Blame it all on the artist Chris Foss, if you like. Back in the 1970's he painted a series of amazing airbrush covers for the Panther Books reissue of Edward Elmer "Doc" Smith's great (if profoundly dated) Lensman series of novels. "Aha," I thought, "This looks like it might be interesting..." In case you haven't read them, let's just say that they are 1930's space opera at its very best. Spaceships leap across entire galaxies in a single bound while they fire ravening space rays of awesome destructive power, and they are all crewed by two-fisted heroes of unstoppable machismo. Now, the author's white-bread views on gender are more than a little cringey but when you're barely in your teens, this was irresistible stuff. I was hooked instantly.

I've been reading SF ever since. After "Doc" Smith I went on to the standards—Arthur C. Clarke, Isaac Asimov, Robert Heinlein, and then Frank Herbert—and branched out from there. A friend of mine in Stafford gave me a copy of Larry Niven's classic novel Ringworld which was not only high-powered, "hard" SF (which doesn't mean it's difficult to read; it means that the author tried very hard to obey most, if not all, of the known laws of physics) and I realised that this was a genre I really needed to explore deeply. Again, seventies views on gender in Ringworld are more than a little cringe-inducing for modern readers, and the author's views on several subjects will have you raising your eyebrows, but I lapped up the spectacular levels of invention and as an early example of the Big Dumb Object (BDO) trope in science fiction, it's a difficult book to beat.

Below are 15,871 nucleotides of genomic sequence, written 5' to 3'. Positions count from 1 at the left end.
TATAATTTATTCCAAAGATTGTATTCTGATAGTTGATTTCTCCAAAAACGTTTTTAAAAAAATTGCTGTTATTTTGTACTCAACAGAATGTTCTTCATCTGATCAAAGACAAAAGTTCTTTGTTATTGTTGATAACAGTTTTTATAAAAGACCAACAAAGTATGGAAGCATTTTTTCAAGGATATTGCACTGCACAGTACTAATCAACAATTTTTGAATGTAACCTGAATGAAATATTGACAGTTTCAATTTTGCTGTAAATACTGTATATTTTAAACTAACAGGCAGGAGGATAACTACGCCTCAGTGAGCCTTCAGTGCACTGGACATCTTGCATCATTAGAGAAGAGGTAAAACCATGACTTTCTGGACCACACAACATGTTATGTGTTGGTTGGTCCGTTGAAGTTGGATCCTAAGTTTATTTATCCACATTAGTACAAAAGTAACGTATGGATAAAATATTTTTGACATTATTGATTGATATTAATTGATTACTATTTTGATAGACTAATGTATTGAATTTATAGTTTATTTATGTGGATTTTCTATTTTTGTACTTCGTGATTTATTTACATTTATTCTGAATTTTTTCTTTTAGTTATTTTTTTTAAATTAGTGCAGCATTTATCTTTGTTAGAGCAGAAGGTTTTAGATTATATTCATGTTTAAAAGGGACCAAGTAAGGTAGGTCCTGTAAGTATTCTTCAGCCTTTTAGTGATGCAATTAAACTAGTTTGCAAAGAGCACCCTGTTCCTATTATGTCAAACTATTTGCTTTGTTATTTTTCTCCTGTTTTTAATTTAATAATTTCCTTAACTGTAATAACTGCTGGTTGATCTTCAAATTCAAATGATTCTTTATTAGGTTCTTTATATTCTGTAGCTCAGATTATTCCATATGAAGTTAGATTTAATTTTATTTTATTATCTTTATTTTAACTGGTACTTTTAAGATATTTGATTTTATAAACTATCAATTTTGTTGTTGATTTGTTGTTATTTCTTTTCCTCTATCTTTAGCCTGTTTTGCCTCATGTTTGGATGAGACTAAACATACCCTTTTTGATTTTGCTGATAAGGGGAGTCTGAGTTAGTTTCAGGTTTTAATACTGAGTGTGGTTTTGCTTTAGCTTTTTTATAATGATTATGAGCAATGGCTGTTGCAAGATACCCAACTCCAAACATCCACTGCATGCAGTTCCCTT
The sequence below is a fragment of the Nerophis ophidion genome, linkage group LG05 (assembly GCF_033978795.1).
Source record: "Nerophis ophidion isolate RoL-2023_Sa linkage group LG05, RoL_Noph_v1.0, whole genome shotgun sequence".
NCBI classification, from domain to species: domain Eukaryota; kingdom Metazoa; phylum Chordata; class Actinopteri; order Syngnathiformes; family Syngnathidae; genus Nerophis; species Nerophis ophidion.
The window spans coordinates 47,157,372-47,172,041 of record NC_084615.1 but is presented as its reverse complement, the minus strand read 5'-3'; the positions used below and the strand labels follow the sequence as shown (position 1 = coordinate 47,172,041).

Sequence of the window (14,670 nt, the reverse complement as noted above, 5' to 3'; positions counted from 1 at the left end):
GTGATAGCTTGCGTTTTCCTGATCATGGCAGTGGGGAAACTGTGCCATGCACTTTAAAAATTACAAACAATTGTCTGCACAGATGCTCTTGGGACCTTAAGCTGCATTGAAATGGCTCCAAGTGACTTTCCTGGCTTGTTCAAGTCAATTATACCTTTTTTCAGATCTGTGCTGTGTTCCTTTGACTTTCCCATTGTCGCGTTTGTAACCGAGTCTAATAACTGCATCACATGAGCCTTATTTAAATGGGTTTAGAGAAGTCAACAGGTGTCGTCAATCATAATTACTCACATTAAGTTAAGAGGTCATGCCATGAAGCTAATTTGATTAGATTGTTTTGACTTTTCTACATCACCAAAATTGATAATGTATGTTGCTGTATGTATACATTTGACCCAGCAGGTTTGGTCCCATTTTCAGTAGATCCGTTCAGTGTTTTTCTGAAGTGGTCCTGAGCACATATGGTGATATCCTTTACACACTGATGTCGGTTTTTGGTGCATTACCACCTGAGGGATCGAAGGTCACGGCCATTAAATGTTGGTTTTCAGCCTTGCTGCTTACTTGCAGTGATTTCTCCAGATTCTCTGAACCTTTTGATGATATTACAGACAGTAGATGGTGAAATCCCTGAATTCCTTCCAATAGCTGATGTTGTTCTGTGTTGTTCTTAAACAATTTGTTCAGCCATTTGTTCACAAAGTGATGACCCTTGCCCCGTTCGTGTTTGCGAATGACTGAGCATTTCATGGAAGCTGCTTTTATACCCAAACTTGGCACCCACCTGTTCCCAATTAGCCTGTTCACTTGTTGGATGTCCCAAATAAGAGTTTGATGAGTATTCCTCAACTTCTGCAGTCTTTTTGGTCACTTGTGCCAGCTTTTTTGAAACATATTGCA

As I mentioned just now, I'm the sort of person who will go back and read a book again—as I get older and accumulate more experiences of my own, I find that this profoundly affects my reading of the text. Try revisiting an old favourite from your childhood again (preferably something you haven't gone back to in 20 years or so) and see whether your perception of the story stays the same. I bet you it doesn't. A case in point is Ringworld; when I read it for about the dozenth time recently, I found myself examining the ways in which the main characters interact with each other much more critically and as a result I really noticed how thin the writing is when it comes to this sort of thing. Niven wrote it when he was in his very early thirties; he was roughly half the age that I am now, so perhaps it's unfair to call him out on issues regarding plausible relationships or believable characters but if Ringworld's hero Louis Wu isn't entirely one-dimensional, it's primarily because his three principal traits seem to be being bored, being smug, and being horny (you get the distinct impression he'd shag anything that moves). He's supposed to be two hundred years old, but he's written like an immature teenager. Most of the book's supporting cast are painted with even broader brush strokes. Despite this, I loved the Known Space books. I still do.